A Story on Screens in Printing

The other day I finally ordered a copy of Mark Powers book ‘Die Mauer ist weg’, inspired by an upcoming trip to Berlin.

Not only a great document of the fall of the Berlin wall, but also a very lovingly and ingeniously made photo book.
The care taken for the shipping of the book tells a lot of the dedication with which this book is made. To prevent the widely extending cover from cracking, some welded board has been made to fit the gap between the book block and the overhang of the cover.
Together with the wrapping paper with DDR-look and feel and the hand stamped title on that, you’re all tuned for fully appreciating this book.

The black and white images in the book have a very distinct toning.Being a nerd about it I took a digital magnifier to see how the repro was done and I saw tritone screening. There are various ways to reproduce a gray scale image. Only using a single colour black renders you a very limited tonal range. You can extend your tone scale and your possibilities by adding extra curves, eg an extra black, a grey or a warm tone. This is called duotone, triton or even quad tone printing.

FullColour microscoopIn offset we need screens to be able to print halftones (continuous grey tones). Small dots with a lot of white around them make for light tones and big dots with very little white around them make for dark tones. To combine multiple curves in one image the screens need to be grouped in certain patterns. An uneven pattern of dots creates the so called moiree effect. Lines of screen dots need to be placed in an angle of 30 degrees towards each other to prevent moiree from occurring. It is the printer who takes care of this.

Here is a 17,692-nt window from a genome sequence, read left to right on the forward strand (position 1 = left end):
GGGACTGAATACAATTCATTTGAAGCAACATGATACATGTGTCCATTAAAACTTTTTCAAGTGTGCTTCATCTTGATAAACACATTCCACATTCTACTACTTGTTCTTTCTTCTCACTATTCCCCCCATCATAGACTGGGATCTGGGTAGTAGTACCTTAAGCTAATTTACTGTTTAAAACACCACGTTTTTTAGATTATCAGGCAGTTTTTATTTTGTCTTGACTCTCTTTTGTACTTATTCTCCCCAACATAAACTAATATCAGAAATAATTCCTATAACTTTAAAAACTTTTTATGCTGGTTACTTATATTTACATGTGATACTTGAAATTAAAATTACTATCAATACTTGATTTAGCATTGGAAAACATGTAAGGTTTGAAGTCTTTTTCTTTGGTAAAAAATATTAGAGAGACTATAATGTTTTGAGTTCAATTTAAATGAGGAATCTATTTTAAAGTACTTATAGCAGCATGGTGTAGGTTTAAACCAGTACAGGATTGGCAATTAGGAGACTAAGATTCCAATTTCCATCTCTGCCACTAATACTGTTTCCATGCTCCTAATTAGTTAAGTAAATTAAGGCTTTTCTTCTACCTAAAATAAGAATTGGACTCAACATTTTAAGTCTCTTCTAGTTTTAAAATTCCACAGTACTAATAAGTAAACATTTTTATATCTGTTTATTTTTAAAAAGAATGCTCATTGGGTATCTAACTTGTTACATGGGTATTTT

Microscoop Die Mauer..Looking at the images of Mark Powers’ book I noticed that I didn’t see the typical rosette created by dots aligned in the right angles. It looks more like the dots for the various colours have been printed in exact the same angle, so that dots of the three colours are more or less printed in over print. Now you have only half of the desired effect. You do get an extra black by printing two black dots on top of each other, but you don’t get the full extra tonal range, and the effect of the extra grey print run is severely diminished where the grey dots are overlapped by the black dots.



As I said in the beginning of this blog, the images have a very distinct toning and I am highly charmed by it, but if my observation is right, the result is created by a simple mistake of the printer, who forgot to allocate the desired screening angles to the various curves.